The BBC reported recently on a ransomware scam that had been brought to the attention of their radio 4 ‘You and Yours’ programme.
Unfortunately, the scam dubbed ‘Maktub’ is making quite an impact at the UK’s national fraud and cybercrime reporting centre ‘Action Fraud’ whose call centre is reported to have been receiving 500 calls about it daily from those affected.
A Dangerous Combination
The ‘Maktub’ scam involves sending a ‘phishing’ style email to the intended victim informing them that they owe £800 to a UK business or charity and that they can print an invoice by clicking on a link. Even if the recipient has not heard of the creditor’s business the email recipient is fooled into believing that the email may still be genuine because the recipient’s postal address is included in the email.
Once the link is clicked on, malicious software (ransomware) is released into your computer that instantly takes anything of value on theand encrypts it. The recipient is then issued with a ransom demand (bit coin payment) for the release of the information that increases with time the longer the ransom is not paid.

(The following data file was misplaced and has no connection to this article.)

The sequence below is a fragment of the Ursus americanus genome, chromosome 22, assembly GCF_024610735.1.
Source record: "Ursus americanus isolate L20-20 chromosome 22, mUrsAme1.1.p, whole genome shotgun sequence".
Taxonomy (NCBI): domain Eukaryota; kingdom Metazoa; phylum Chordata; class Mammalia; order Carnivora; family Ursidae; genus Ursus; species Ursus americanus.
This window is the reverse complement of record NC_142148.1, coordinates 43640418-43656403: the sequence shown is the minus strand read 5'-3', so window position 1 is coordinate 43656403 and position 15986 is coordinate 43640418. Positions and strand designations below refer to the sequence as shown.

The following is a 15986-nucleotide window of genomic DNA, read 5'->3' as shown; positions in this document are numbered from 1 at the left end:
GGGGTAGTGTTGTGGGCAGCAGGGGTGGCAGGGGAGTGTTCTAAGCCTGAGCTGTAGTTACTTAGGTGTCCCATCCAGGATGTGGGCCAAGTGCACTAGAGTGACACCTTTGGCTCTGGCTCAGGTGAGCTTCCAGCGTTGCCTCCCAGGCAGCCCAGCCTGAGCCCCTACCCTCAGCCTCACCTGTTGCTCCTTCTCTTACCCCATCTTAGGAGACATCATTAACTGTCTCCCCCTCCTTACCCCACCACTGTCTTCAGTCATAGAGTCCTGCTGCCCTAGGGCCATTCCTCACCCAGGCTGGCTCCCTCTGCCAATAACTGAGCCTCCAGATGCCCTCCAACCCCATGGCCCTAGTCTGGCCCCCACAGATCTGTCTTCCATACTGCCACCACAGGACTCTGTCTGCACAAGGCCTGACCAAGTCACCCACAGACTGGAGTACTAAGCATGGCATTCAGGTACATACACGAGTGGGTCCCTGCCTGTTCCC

A website associated with the scam reportedly displays the rates at 1.4 bit coins ($580) for the first 3 days rising to 1.9 bit coins ($790).
Questions About The Postal Address Source
Even though the scam itself is proving to be very disruptive and costly, questions have been raised about the source of the postal address and its link with the name and email address.
While the finger of suspicion has even been reportedly pointed at eBay by some, a claim which eBay denies, many believe it is most likely that the perpetrators have simply obtained the data from a leaked or stolen database. This would of course also be better for the perpetrators because it makes them even harder to track down.
The scam has also caused distress to the charities whose names were wrongly and unlawfully used in the emails as the creditors.
What Does This Mean For Your Business?
The advice to everyone from Action Fraud is of course as follows :
If your business receives such an email, do not to click on the link under any circumstances, but to delete email from your system and to inform Action Fraud.
In order to protect your business from this scam (and other similar ones) you may wish to, as part of an enterprise wide governance approach, employ a number of IT security strategies across the organisation. For example one way to eliminate the vital human error aspect of this scam is to use IT / Cyber security training.
Keeping up with anti-software, updates and patches are always important, and adopting national / international cyber security standards companywide could establish best practice that will leave you much less at risk of this and other types of cyber crime.
You may also wish to seek professional, specialist IT / Data / Cyber Security help and advice to plan, implement, execute and monitor an effective protection program.